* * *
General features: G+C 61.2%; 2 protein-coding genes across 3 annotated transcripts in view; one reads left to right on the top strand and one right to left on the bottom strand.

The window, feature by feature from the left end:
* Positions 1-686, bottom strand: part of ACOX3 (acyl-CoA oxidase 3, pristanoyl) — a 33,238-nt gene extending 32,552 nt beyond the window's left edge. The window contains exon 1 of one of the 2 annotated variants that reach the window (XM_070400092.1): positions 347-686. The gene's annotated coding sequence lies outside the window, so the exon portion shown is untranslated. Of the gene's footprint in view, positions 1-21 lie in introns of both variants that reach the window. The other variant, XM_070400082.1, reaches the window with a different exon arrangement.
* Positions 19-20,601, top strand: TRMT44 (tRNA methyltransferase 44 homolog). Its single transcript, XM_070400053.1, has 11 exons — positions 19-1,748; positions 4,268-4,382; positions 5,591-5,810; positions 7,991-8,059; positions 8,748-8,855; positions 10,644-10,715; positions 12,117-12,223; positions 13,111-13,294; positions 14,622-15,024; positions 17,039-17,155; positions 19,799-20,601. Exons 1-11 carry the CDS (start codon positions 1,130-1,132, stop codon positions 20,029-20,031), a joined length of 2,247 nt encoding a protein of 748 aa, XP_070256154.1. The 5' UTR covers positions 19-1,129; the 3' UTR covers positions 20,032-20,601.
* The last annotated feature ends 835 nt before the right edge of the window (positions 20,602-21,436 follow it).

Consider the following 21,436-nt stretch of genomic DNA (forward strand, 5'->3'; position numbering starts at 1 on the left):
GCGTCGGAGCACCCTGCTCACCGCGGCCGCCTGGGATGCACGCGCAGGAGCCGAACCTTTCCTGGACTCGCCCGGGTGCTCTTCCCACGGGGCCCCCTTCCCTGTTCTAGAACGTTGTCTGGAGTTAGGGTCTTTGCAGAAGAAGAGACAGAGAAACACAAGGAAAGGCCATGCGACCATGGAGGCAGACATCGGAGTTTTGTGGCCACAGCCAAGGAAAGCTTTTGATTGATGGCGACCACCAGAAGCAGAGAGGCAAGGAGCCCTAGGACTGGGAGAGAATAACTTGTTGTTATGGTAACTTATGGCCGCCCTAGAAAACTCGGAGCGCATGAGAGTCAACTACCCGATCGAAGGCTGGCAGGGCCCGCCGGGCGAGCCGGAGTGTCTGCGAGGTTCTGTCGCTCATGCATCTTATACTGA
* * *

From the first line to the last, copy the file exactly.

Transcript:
General features: G+C 61.2%; 2 protein-coding genes across 3 annotated transcripts in view; one reads left to right on the top strand and one right to left on the bottom strand.

The window, feature by feature from the left end:
* Positions 1-686, bottom strand: part of ACOX3 (acyl-CoA oxidase 3, pristanoyl) — a 33,238-nt gene extending 32,552 nt beyond the window's left edge. The window contains exon 1 of one of the 2 annotated variants that reach the window (XM_070400092.1): positions 347-686. The gene's annotated coding sequence lies outside the window, so the exon portion shown is untranslated. Of the gene's footprint in view, positions 1-21 lie in introns of both variants that reach the window. The other variant, XM_070400082.1, reaches the window with a different exon arrangement.
* Positions 19-20,601, top strand: TRMT44 (tRNA methyltransferase 44 homolog). Its single transcript, XM_070400053.1, has 11 exons — positions 19-1,748; positions 4,268-4,382; positions 5,591-5,810; positions 7,991-8,059; positions 8,748-8,855; positions 10,644-10,715; positions 12,117-12,223; positions 13,111-13,294; positions 14,622-15,024; positions 17,039-17,155; positions 19,799-20,601. Exons 1-11 carry the CDS (start codon positions 1,130-1,132, stop codon positions 20,029-20,031), a joined length of 2,247 nt encoding a protein of 748 aa, XP_070256154.1. The 5' UTR covers positions 19-1,129; the 3' UTR covers positions 20,032-20,601.
* The last annotated feature ends 835 nt before the right edge of the window (positions 20,602-21,436 follow it).

Consider the following 21,436-nt stretch of genomic DNA (forward strand, 5'->3'; position numbering starts at 1 on the left):
GCGTCGGAGCACCCTGCTCACCGCGGCCGCCTGGGATGCACGCGCAGGAGCCGAACCTTTCCTGGACTCGCCCGGGTGCTCTTCCCACGGGGCCCCCTTCCCTGTTCTAGAACGTTGTCTGGAGTTAGGGTCTTTGCAGAAGAAGAGACAGAGAAACACAAGGAAAGGCCATGCGACCATGGAGGCAGACATCGGAGTTTTGTGGCCACAGCCAAGGAAAGCTTTTGATTGATGGCGACCACCAGAAGCAGAGAGGCAAGGAGCCCTAGGACTGGGAGAGAATAACTTGTTGTTATGGTAACTTATGGCCGCCCTAGAAAACTCGGAGCGCATGAGAGTCAACTACCCGATCGAAGGCTGGCAGGGCCCGCCGGGCGAGCCGGAGTGTCTGCGAGGTTCTGTCGCTCATGCATCTTATACTGA